This time, Jack Lytle really means it when he says he is retiring. At 63, he said he is ready to enjoy spending more time with his wife, children and grandchildren.
It is not like he was born with greasepaint in his blood. Live theater came later in life.
Lytle is leaving as executive director of Theater Works as soon as the board of directors finds a suitable replacement. The non-profit community theater hired Lytle in 2002, "for 90 days, max," he said. Now, almost 10 years later, he is still with the theater, but under far different circumstances.
Lytle has always been in sales, marketing and customer support. He worked 30 years for a manufacturing company headquartered in Minneapolis, but spent the last 20 years of his 30-year career in Southern California as a regional operations director. With a nice retirement package, Lytle and his wife were empty nesters who had a daughter living in Arizona, so they settled in the Valley.
With his background in strategic planning and leadership development, Lytle joined the Phoenix Chamber of Commerce, where he met local residents, Bob and Nancy Root, long-time supporters of Theater Works. They asked him if he would be interested in serving on the theater board of directors, he attended a board meeting, and got his first taste of how a nonprofit measures success.
He said the artistic director told the board the theater had just experienced its most successful run ever; a thousand people attended the show, "Meet Me in St. Louis," which was performed at the Sundome. The cast received three standing ovations at every performance.
"But they lost $27,000," Lytle said.
Two weeks after that, the Peoria Fire Marshal shut down Theater Works, which was operating out of a site in a strip mall at 99th and Peoria avenues. There was no money in the bank, no place to go. A meeting at the Fox & Hound resulted in Lytle being hired, against his wife's advice. Since that time, the theater company produced shows four to five years at The Lakes in Sun City.
Then, Lytle said, former Mayor John Keegan and former Peoria City Manager Terry Ellis "had the vision to pass a bond issue for 1 percent for the arts. They knew downtown was in desperate need of a makeover."
The 1 percent for the arts requires the city place 1 percent of its development impact fees into a special fund for art projects.
Lytle said the city wanted to create an arts and culture destination, build a theater, but it needed an arts group for a foundation. Talks ensued, Theater Works supporters raised $200,000 to help toward a building fund, ground was broken in fall 2005, and the Peoria Center for the Performing Arts was dedicated in winter 2006. The first production opened in February 2007.
A lot has happened since that time, Lytle said, "the vast majority of it good."
The theater went from a negative net worth to $1.3 million a year. There are seven full-time, 20 part-time employees, "dozens of contractors and 1,099 employees," Lytle said.
"We bring 80,000 through our doors every year," he said. "We've done our part to bring the downtown alive."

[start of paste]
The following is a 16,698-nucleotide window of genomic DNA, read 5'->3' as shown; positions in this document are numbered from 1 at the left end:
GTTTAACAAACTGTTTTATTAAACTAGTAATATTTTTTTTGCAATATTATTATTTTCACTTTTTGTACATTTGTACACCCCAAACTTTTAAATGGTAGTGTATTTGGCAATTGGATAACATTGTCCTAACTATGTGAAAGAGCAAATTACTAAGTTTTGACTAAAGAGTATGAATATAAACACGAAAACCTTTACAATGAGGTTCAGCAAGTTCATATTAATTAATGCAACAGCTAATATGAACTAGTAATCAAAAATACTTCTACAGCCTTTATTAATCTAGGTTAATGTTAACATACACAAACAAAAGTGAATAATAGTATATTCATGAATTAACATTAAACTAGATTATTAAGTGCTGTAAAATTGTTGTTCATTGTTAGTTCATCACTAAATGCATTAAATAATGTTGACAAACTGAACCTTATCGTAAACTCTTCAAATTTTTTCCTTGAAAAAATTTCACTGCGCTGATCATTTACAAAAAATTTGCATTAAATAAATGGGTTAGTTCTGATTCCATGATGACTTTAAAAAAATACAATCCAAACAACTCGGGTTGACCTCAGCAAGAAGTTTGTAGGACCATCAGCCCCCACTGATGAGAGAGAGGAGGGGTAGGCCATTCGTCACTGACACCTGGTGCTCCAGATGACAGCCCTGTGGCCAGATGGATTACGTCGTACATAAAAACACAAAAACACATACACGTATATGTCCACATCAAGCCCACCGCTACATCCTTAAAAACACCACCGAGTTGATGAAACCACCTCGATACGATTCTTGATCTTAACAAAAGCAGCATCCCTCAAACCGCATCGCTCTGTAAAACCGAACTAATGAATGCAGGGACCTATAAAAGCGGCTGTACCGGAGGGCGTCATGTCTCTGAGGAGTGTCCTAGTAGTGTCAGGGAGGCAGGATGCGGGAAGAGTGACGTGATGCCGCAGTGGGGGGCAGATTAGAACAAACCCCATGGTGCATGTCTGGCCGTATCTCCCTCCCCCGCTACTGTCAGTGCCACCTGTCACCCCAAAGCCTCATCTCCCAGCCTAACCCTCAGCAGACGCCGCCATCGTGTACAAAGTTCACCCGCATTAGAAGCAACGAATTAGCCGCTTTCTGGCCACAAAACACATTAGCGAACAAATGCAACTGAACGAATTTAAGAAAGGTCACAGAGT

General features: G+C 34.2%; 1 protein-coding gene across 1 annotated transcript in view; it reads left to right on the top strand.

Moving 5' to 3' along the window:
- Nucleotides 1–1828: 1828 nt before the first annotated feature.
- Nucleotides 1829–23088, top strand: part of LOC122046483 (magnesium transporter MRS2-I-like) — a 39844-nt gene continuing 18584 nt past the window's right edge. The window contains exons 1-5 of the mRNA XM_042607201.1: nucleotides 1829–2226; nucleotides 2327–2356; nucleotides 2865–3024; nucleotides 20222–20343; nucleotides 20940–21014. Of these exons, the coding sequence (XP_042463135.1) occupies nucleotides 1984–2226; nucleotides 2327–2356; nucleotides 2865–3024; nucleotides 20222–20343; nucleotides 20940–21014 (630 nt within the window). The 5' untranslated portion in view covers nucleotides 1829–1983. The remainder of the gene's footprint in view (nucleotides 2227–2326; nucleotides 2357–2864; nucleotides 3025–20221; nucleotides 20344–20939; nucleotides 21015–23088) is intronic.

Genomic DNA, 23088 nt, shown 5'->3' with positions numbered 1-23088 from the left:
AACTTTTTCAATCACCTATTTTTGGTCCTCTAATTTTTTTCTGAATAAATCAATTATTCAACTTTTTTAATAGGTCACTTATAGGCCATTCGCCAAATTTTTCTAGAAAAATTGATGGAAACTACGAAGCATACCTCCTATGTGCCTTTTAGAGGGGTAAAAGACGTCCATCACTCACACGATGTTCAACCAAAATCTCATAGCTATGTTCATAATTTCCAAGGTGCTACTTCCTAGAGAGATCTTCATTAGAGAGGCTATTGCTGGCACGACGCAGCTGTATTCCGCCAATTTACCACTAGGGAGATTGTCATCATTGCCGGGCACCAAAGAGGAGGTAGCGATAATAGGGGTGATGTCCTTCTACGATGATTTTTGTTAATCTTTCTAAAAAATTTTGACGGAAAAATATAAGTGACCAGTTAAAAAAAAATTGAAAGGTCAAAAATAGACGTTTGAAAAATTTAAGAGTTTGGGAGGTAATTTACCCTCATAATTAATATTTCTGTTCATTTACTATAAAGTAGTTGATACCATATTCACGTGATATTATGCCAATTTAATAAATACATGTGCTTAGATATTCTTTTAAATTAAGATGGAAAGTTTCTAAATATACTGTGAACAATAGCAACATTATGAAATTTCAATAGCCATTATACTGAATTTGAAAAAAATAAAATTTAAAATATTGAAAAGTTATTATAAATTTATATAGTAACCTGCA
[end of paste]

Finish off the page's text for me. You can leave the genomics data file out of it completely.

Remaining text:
Now, with five grandchildren and another on the way, Lytle said he and his wife decided it was time to break the cycle and enjoy "what's important in life."
Before the first half of 2012 ends, Lytle said he hopes Theater Works hires his replacement. He expects his successor to be selected within the next month or so. It could be a lengthy process; however, as Lytle said there are not a lot of theater people around with business management skills. And, nonprofits do not pay higher salaries. Still, 22 candidates applied for the job.
Even with a new executive director hired, Lytle does not plan to leave the theater company entirely, and said he might stick around on a consultant basis. His services may be needed if the theater manages to start talks with the city concerning utility costs.
What was expected to be a monthly utility bill between $2,500 and $3,000 turned out to be more than $8,000.
Then, "the economy went to heck," Lytle said.
A future city council study session could open discussion on a new lease arrangement that would offer some relief for the theater.
Another challenge facing Theater Works is the creation of an atmosphere similar to that found at Herberger Theater and Gammage at Arizona State University. Lytle believes downtown needs to offer a restaurant or wine bar nearby so once couples leave a performance, they can walk across the street to a microbrewery, jazz club, or coffee shop.
"Right now, the only thing is Theater Works," he said.
A Jan. 4 council subcommittee has taken the first step toward recommending an ordinance change that might help. The subcommittee, chaired by Councilmember Cathy Carlat, recommended for council consideration an entertainment district designation for Old Town Peoria. This would bypass a state law that forbids any establishment that sells alcoholic beverages from locating within 300 feet of a church or school.
Lytle said the new owner of the old Edwards Hotel across from Theater Works has hinted he would like to open a wine bar or coffee shop on the first floor and offer executive office suites upstairs.
While its youth program remains robust, Lytle said the theater intends to offer a mix of shows in its adult six-show season that appeals to most people: two or three musicals, one drama and one or two comedies.